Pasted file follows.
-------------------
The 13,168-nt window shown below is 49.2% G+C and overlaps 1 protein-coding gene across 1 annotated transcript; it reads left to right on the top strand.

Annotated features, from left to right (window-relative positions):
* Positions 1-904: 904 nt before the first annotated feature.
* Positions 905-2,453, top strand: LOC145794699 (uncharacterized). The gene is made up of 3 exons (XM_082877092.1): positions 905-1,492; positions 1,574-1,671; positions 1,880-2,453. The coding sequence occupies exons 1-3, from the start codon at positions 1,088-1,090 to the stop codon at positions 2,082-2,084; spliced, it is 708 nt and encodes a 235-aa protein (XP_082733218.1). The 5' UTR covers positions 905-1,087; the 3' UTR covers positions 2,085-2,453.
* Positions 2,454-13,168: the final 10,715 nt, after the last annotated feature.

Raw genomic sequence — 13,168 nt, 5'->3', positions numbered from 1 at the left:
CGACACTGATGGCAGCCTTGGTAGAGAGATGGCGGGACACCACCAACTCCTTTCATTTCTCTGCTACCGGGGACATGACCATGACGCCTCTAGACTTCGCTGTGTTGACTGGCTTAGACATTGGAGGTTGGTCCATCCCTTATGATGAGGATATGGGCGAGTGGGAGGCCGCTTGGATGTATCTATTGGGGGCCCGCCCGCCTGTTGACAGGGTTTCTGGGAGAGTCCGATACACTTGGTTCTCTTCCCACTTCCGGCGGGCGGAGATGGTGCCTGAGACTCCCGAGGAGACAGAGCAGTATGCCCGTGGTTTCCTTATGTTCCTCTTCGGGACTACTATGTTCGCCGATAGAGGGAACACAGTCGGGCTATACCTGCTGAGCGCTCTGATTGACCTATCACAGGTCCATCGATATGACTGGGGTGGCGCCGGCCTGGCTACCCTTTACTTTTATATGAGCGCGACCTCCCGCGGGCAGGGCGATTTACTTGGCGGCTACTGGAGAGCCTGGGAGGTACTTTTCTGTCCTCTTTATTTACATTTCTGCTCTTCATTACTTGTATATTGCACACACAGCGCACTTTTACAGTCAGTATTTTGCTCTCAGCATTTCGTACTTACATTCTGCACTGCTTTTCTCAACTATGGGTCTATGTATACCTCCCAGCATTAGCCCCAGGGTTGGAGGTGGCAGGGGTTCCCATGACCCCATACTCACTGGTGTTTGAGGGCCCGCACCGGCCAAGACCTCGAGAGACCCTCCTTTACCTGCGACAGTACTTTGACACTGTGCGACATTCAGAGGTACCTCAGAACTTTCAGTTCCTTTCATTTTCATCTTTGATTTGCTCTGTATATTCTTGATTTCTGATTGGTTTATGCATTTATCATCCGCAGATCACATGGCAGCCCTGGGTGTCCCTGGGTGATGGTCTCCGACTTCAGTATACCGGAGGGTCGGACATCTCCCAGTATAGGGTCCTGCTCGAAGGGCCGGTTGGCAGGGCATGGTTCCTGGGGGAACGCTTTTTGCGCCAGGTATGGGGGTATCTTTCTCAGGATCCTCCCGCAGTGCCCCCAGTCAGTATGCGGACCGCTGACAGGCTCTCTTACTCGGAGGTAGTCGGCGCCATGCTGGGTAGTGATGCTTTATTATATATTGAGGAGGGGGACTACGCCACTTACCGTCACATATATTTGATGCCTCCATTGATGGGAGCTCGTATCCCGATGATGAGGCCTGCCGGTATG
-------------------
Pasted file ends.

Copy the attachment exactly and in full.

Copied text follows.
The 13,168-nt window shown below is 49.2% G+C and overlaps 1 protein-coding gene across 1 annotated transcript; it reads left to right on the top strand.

Annotated features, from left to right (window-relative positions):
* Positions 1-904: 904 nt before the first annotated feature.
* Positions 905-2,453, top strand: LOC145794699 (uncharacterized). The gene is made up of 3 exons (XM_082877092.1): positions 905-1,492; positions 1,574-1,671; positions 1,880-2,453. The coding sequence occupies exons 1-3, from the start codon at positions 1,088-1,090 to the stop codon at positions 2,082-2,084; spliced, it is 708 nt and encodes a 235-aa protein (XP_082733218.1). The 5' UTR covers positions 905-1,087; the 3' UTR covers positions 2,085-2,453.
* Positions 2,454-13,168: the final 10,715 nt, after the last annotated feature.

Raw genomic sequence — 13,168 nt, 5'->3', positions numbered from 1 at the left:
CGACACTGATGGCAGCCTTGGTAGAGAGATGGCGGGACACCACCAACTCCTTTCATTTCTCTGCTACCGGGGACATGACCATGACGCCTCTAGACTTCGCTGTGTTGACTGGCTTAGACATTGGAGGTTGGTCCATCCCTTATGATGAGGATATGGGCGAGTGGGAGGCCGCTTGGATGTATCTATTGGGGGCCCGCCCGCCTGTTGACAGGGTTTCTGGGAGAGTCCGATACACTTGGTTCTCTTCCCACTTCCGGCGGGCGGAGATGGTGCCTGAGACTCCCGAGGAGACAGAGCAGTATGCCCGTGGTTTCCTTATGTTCCTCTTCGGGACTACTATGTTCGCCGATAGAGGGAACACAGTCGGGCTATACCTGCTGAGCGCTCTGATTGACCTATCACAGGTCCATCGATATGACTGGGGTGGCGCCGGCCTGGCTACCCTTTACTTTTATATGAGCGCGACCTCCCGCGGGCAGGGCGATTTACTTGGCGGCTACTGGAGAGCCTGGGAGGTACTTTTCTGTCCTCTTTATTTACATTTCTGCTCTTCATTACTTGTATATTGCACACACAGCGCACTTTTACAGTCAGTATTTTGCTCTCAGCATTTCGTACTTACATTCTGCACTGCTTTTCTCAACTATGGGTCTATGTATACCTCCCAGCATTAGCCCCAGGGTTGGAGGTGGCAGGGGTTCCCATGACCCCATACTCACTGGTGTTTGAGGGCCCGCACCGGCCAAGACCTCGAGAGACCCTCCTTTACCTGCGACAGTACTTTGACACTGTGCGACATTCAGAGGTACCTCAGAACTTTCAGTTCCTTTCATTTTCATCTTTGATTTGCTCTGTATATTCTTGATTTCTGATTGGTTTATGCATTTATCATCCGCAGATCACATGGCAGCCCTGGGTGTCCCTGGGTGATGGTCTCCGACTTCAGTATACCGGAGGGTCGGACATCTCCCAGTATAGGGTCCTGCTCGAAGGGCCGGTTGGCAGGGCATGGTTCCTGGGGGAACGCTTTTTGCGCCAGGTATGGGGGTATCTTTCTCAGGATCCTCCCGCAGTGCCCCCAGTCAGTATGCGGACCGCTGACAGGCTCTCTTACTCGGAGGTAGTCGGCGCCATGCTGGGTAGTGATGCTTTATTATATATTGAGGAGGGGGACTACGCCACTTACCGTCACATATATTTGATGCCTCCATTGATGGGAGCTCGTATCCCGATGATGAGGCCTGCCGGTATG